So – I am writing to ask (a) whether my analysis is fundamentally wrong and if it is not (b) why are you in breach of your debt covenants, (c) how much of the cash on-balance-sheet will be used to make good that breach, (d) have you sought a waiver of those covenants and (e) whether that waiver has been made good.

I hope to hear your answer.

I intend on blogging on this in about five days – and I will incorporate your answers in the blog post.

Thanks in advance.

John Hempton

Now their response:

Dear John,

Thank you for opportunity to address debt covenant inquiries centering on the statement:

For purposes of the expansion, we are required to match draw-downs from the facility with an equal amount of cash from sources other than the facility.

First and foremost, and in contrast to your comments received, Trina Solar is not in breach of its facility debt covenants.

Related to this fact, at a high level:

I.  Some capex in 2008 and 2011 are also under (matched) capacity project financing
II. We matched the project financing under agreement through our equity offerings and some contribution from two-year positive operating cash flows.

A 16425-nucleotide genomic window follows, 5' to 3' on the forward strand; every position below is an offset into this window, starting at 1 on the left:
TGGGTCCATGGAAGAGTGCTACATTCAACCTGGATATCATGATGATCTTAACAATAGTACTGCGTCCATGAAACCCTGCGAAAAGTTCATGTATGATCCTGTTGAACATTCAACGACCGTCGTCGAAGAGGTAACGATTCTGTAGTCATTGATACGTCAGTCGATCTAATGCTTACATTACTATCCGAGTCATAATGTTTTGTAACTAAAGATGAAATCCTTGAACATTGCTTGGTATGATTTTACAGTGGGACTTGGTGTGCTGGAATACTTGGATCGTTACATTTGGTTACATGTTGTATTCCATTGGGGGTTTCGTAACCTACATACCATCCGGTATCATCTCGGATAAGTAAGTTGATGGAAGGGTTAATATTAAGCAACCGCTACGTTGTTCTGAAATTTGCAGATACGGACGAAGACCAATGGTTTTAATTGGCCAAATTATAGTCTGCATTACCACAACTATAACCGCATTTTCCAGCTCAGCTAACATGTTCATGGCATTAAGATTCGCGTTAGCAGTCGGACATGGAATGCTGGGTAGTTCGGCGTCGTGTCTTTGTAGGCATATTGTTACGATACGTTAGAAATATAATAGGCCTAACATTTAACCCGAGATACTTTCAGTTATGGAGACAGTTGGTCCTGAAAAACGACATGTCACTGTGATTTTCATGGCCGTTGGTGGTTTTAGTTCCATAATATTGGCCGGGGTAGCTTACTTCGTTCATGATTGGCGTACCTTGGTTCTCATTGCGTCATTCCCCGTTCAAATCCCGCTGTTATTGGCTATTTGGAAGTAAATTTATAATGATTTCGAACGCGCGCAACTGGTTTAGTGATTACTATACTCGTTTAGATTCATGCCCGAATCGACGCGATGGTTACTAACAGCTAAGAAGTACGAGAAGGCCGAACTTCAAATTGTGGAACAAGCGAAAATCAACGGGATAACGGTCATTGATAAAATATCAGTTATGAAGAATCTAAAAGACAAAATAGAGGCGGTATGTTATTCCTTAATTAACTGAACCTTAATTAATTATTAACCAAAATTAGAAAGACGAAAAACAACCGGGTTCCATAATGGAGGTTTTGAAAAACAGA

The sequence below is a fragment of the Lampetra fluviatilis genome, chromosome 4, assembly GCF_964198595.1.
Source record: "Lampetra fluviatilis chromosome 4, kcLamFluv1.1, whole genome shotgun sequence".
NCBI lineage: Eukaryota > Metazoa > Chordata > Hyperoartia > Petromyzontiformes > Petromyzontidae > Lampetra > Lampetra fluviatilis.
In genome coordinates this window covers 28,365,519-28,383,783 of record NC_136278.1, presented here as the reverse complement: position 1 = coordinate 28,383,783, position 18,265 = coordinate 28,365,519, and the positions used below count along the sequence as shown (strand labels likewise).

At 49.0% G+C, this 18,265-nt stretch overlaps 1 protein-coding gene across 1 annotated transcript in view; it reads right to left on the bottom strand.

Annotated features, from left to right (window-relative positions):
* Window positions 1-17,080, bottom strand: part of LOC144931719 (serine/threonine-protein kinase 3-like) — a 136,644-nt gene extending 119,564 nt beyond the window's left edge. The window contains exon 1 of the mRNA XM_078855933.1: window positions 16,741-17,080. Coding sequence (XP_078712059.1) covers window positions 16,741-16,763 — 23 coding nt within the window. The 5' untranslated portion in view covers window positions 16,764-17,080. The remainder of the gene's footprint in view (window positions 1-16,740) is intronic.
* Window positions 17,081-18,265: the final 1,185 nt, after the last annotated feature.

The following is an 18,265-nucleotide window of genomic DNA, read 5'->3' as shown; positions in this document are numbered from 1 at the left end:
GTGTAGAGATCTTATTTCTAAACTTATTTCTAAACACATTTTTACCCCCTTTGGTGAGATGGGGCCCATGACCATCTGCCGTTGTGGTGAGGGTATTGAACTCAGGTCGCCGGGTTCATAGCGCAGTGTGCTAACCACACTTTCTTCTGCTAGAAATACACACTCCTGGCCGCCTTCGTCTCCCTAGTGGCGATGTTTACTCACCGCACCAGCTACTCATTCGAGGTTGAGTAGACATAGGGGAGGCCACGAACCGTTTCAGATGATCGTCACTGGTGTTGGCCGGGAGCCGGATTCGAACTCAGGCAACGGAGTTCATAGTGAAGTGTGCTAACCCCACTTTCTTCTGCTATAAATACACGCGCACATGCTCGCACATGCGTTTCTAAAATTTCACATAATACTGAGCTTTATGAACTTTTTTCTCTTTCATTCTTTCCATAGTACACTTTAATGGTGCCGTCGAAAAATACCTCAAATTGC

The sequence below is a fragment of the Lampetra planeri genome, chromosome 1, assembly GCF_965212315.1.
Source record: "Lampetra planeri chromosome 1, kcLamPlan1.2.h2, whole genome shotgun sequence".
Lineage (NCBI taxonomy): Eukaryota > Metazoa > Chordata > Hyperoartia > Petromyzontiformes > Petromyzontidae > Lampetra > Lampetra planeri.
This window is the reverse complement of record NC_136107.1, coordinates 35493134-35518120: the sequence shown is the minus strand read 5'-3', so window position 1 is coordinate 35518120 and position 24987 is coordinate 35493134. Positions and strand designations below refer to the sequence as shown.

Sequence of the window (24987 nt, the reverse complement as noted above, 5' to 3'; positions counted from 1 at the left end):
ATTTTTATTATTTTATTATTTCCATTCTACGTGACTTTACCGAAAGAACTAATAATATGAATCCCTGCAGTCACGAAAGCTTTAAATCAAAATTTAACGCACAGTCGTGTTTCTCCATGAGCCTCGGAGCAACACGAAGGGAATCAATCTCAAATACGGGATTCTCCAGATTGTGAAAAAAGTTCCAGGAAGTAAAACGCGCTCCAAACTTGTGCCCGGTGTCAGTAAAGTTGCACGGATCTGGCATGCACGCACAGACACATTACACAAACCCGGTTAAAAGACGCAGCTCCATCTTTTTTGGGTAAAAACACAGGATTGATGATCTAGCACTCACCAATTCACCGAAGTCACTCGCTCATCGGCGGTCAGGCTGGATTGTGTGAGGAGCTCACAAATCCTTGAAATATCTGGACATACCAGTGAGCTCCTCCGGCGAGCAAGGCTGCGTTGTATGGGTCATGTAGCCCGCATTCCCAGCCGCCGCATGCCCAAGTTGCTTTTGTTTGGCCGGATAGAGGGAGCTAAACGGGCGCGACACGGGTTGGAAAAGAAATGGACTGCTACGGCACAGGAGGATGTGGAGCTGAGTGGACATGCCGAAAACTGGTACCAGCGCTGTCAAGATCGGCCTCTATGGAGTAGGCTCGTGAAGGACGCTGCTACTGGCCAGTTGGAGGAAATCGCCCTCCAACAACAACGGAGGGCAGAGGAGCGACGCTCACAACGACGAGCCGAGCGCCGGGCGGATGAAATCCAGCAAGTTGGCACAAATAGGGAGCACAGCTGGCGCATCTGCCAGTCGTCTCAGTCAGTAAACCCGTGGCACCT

More specifically,

1. Timing of matching funds:
The Company made significant disbursements for subject expansion project prior to 2009, the year in which the loan facility was finalized. Such payments are common and can be linked to both project infrastructure development (engineering design and construction) as well advanced payments for technology hardware (facility EHS and production line related).  Such ‘early disbursements’ should be included as matching funds.

2. Project completion status:
Though initial phase was commissioned in late 2009, this ultra-large scale facility has yet to be 100% completed in terms of capacity additions. As such, related 2011 expenditures would also qualify as matching funds.

3. Source of our matching funds: